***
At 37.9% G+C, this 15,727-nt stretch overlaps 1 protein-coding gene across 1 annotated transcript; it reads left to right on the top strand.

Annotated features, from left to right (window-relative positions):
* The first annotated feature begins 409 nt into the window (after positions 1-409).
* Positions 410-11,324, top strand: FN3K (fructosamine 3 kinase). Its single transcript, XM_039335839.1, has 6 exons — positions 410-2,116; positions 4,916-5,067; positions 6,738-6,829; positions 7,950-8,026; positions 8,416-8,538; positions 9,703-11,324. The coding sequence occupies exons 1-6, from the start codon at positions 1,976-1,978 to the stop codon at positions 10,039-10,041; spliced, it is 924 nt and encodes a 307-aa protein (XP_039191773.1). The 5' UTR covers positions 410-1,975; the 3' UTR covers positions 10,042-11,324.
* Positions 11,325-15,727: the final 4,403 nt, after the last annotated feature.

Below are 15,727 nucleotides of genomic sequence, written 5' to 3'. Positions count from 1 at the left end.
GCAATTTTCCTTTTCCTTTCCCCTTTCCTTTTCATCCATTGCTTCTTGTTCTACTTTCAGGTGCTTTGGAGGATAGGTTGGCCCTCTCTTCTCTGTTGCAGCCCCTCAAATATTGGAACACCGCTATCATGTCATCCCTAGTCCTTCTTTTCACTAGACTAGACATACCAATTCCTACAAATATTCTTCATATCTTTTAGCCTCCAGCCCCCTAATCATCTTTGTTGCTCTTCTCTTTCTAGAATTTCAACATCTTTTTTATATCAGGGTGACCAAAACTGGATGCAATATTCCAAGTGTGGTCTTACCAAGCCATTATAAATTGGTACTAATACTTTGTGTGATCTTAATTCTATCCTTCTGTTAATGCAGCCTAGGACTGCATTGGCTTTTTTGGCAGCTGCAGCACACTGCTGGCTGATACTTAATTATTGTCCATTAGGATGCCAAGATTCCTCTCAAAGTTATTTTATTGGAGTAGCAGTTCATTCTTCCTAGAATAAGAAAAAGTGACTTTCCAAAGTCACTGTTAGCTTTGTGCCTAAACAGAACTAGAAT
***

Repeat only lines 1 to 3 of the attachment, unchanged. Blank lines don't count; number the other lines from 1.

At 37.9% G+C, this 15,727-nt stretch overlaps 1 protein-coding gene across 1 annotated transcript; it reads left to right on the top strand.

Annotated features, from left to right (window-relative positions):
* The first annotated feature begins 409 nt into the window (after positions 1-409).